In 2007, he graduated and returned to Forst, to work alongside his father, Hans. Eleven years later, Markus took full responsibility for the estate, which includes a well-regarded Gutsausschank (“like a taproom, but for wine,” Markus modestly translates) in which his brother Florian’s acclaimed cooking is matched with bottles from the Spindler cellar.

Vineyards and farming

To walk the Spindler parcels is to hear the echo of history and feel the power of terroir. It is best to start with the Kirchenstück, a 3.7 hectare clos directly behind the village church (Kirche); of which, Markus has a 0.28 hectare sliver. The low sandstone walls around it absorb the sun’s warmth and gradually release it at night, gathering warmth and ensuring air movement that safeguards the vines from frost. The soils here are sandstone scree, sandy clay, and basalt, all planted strictly to riesling. The best wines from the Kirchenstück are a dialectic of finesse and complexity, elegance and power, succulence and structure.

The origins of the name Ungeheuer (“monstrous” in English) have long been debated, but Markus cites the most convincing: “The vineyard was first mentioned in official documents in 1470, as the ‘an dem Ungehuwern.’ In the parlance of the time, this referred to the ‘unsettled and unsettling’ nature of this area west of Forst.” Wild no longer, this vineyard rests on a wide range of soils, dominated by clay and limestone. It is one of the largest Forst sites as well as one of the driest and warmest, but thanks to a significant proportion of deep clay, vines stay cool and hydrated. Markus has a choice 1.5 hectares in a steeper, limestone reef section. “Cool air flows in nightly from the woods,” Markus explains, “extending the ripening period for the grapes and boosting aromatic development.”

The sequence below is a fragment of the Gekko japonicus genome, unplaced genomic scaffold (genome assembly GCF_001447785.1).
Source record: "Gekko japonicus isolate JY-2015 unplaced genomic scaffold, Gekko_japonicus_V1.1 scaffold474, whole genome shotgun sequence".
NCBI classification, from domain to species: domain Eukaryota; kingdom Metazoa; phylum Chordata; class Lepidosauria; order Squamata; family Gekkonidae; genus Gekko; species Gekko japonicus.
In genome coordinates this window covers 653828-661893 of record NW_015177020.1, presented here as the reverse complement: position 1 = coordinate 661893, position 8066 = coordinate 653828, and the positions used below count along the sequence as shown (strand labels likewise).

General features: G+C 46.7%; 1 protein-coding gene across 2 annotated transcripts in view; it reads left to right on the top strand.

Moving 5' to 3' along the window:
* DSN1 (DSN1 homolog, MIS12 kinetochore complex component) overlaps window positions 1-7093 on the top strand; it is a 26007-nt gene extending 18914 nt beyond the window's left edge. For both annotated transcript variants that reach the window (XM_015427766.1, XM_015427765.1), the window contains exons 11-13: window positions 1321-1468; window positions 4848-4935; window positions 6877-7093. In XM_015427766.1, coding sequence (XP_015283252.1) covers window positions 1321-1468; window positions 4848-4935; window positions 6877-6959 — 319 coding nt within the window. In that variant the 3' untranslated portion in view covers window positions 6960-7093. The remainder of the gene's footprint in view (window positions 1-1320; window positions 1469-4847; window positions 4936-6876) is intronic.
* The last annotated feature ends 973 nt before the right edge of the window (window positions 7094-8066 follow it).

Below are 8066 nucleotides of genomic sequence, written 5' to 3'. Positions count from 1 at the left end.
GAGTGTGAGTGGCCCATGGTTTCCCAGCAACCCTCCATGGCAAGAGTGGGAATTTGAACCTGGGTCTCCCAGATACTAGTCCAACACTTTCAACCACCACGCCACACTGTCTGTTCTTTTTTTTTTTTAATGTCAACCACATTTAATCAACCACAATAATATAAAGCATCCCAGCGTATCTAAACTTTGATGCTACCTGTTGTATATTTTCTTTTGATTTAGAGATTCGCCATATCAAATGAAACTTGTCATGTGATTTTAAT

The Spindlers have under a hectare in the vineyard that, as Markus says, “riesling lovers love”: Pechstein. The name means “pitch stone,” referring to the basalt in this 17-hectare site, which translates into rieslings of density, with an unmissable smoky-salty intensity. There is a phenolic component — “like quince or grapefruit” — to the rieslings grown here, but they are “always clear and deep in their minerality,” Markus notes.

According to the famed 1828 tax classification, the second-best site in the Pfalz is the little Jesuitengarten. Here Markus has just 0.26 hectares on rich loam, colored sandstone, and basalt. A slate layer ensures a healthy channeling of water from the mountains to this site.